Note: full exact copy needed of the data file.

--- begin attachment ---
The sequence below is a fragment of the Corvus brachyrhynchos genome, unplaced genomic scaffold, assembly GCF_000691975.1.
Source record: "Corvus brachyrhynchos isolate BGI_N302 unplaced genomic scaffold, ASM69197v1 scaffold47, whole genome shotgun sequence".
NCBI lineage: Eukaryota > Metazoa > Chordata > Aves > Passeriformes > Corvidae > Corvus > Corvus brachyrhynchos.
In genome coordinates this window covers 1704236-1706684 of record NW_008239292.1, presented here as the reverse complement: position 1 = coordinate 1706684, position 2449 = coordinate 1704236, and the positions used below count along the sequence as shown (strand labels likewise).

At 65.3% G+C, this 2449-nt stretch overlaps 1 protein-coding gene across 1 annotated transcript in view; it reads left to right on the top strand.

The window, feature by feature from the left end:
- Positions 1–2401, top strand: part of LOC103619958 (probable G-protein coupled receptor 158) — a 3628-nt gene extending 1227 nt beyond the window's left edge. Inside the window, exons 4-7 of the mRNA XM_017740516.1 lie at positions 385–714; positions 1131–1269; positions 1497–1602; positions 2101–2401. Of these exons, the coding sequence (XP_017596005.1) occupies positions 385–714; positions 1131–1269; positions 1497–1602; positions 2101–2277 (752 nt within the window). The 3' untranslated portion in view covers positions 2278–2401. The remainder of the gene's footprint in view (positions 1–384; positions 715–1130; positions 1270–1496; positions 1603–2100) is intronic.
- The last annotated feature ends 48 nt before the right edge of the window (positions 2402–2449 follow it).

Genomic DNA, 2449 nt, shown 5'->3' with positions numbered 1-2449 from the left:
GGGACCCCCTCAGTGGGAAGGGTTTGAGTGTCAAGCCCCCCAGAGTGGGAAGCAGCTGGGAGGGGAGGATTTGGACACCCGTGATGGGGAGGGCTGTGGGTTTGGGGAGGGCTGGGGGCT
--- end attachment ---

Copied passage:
The sequence below is a fragment of the Corvus brachyrhynchos genome, unplaced genomic scaffold, assembly GCF_000691975.1.
Source record: "Corvus brachyrhynchos isolate BGI_N302 unplaced genomic scaffold, ASM69197v1 scaffold47, whole genome shotgun sequence".
NCBI lineage: Eukaryota > Metazoa > Chordata > Aves > Passeriformes > Corvidae > Corvus > Corvus brachyrhynchos.
In genome coordinates this window covers 1704236-1706684 of record NW_008239292.1, presented here as the reverse complement: position 1 = coordinate 1706684, position 2449 = coordinate 1704236, and the positions used below count along the sequence as shown (strand labels likewise).

At 65.3% G+C, this 2449-nt stretch overlaps 1 protein-coding gene across 1 annotated transcript in view; it reads left to right on the top strand.

The window, feature by feature from the left end:
- Positions 1–2401, top strand: part of LOC103619958 (probable G-protein coupled receptor 158) — a 3628-nt gene extending 1227 nt beyond the window's left edge. Inside the window, exons 4-7 of the mRNA XM_017740516.1 lie at positions 385–714; positions 1131–1269; positions 1497–1602; positions 2101–2401. Of these exons, the coding sequence (XP_017596005.1) occupies positions 385–714; positions 1131–1269; positions 1497–1602; positions 2101–2277 (752 nt within the window). The 3' untranslated portion in view covers positions 2278–2401. The remainder of the gene's footprint in view (positions 1–384; positions 715–1130; positions 1270–1496; positions 1603–2100) is intronic.
- The last annotated feature ends 48 nt before the right edge of the window (positions 2402–2449 follow it).

Genomic DNA, 2449 nt, shown 5'->3' with positions numbered 1-2449 from the left:
GGGACCCCCTCAGTGGGAAGGGTTTGAGTGTCAAGCCCCCCAGAGTGGGAAGCAGCTGGGAGGGGAGGATTTGGACACCCGTGATGGGGAGGGCTGTGGGTTTGGGGAGGGCTGGGGGCT